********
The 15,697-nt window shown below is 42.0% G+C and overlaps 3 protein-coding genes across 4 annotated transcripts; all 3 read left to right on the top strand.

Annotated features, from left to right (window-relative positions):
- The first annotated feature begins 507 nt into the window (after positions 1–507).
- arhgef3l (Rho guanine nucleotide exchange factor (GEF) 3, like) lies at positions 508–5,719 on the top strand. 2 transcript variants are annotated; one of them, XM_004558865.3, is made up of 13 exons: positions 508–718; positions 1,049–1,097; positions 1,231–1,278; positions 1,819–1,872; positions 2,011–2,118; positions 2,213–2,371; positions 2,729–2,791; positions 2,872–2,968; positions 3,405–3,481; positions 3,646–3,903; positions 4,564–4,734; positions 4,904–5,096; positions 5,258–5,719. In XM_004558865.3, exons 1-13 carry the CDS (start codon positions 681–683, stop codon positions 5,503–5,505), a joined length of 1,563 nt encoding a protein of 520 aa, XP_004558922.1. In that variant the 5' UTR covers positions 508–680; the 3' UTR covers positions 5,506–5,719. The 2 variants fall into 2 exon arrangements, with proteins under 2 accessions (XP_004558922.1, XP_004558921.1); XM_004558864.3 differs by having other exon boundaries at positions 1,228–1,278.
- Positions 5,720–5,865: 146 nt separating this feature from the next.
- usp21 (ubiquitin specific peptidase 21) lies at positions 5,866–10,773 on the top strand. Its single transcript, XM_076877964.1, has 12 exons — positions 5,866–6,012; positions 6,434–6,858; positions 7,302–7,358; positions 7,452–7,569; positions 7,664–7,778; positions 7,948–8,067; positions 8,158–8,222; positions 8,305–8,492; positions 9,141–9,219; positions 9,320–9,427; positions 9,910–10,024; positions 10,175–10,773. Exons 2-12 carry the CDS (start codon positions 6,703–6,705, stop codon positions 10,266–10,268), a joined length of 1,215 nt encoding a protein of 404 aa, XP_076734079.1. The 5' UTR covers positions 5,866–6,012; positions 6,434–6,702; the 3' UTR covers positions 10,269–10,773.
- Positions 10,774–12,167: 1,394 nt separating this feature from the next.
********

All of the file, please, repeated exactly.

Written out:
The 15,697-nt window shown below is 42.0% G+C and overlaps 3 protein-coding genes across 4 annotated transcripts; all 3 read left to right on the top strand.

Annotated features, from left to right (window-relative positions):
- The first annotated feature begins 507 nt into the window (after positions 1–507).
- arhgef3l (Rho guanine nucleotide exchange factor (GEF) 3, like) lies at positions 508–5,719 on the top strand. 2 transcript variants are annotated; one of them, XM_004558865.3, is made up of 13 exons: positions 508–718; positions 1,049–1,097; positions 1,231–1,278; positions 1,819–1,872; positions 2,011–2,118; positions 2,213–2,371; positions 2,729–2,791; positions 2,872–2,968; positions 3,405–3,481; positions 3,646–3,903; positions 4,564–4,734; positions 4,904–5,096; positions 5,258–5,719. In XM_004558865.3, exons 1-13 carry the CDS (start codon positions 681–683, stop codon positions 5,503–5,505), a joined length of 1,563 nt encoding a protein of 520 aa, XP_004558922.1. In that variant the 5' UTR covers positions 508–680; the 3' UTR covers positions 5,506–5,719. The 2 variants fall into 2 exon arrangements, with proteins under 2 accessions (XP_004558922.1, XP_004558921.1); XM_004558864.3 differs by having other exon boundaries at positions 1,228–1,278.
- Positions 5,720–5,865: 146 nt separating this feature from the next.
- usp21 (ubiquitin specific peptidase 21) lies at positions 5,866–10,773 on the top strand. Its single transcript, XM_076877964.1, has 12 exons — positions 5,866–6,012; positions 6,434–6,858; positions 7,302–7,358; positions 7,452–7,569; positions 7,664–7,778; positions 7,948–8,067; positions 8,158–8,222; positions 8,305–8,492; positions 9,141–9,219; positions 9,320–9,427; positions 9,910–10,024; positions 10,175–10,773. Exons 2-12 carry the CDS (start codon positions 6,703–6,705, stop codon positions 10,266–10,268), a joined length of 1,215 nt encoding a protein of 404 aa, XP_076734079.1. The 5' UTR covers positions 5,866–6,012; positions 6,434–6,702; the 3' UTR covers positions 10,269–10,773.
- Positions 10,774–12,167: 1,394 nt separating this feature from the next.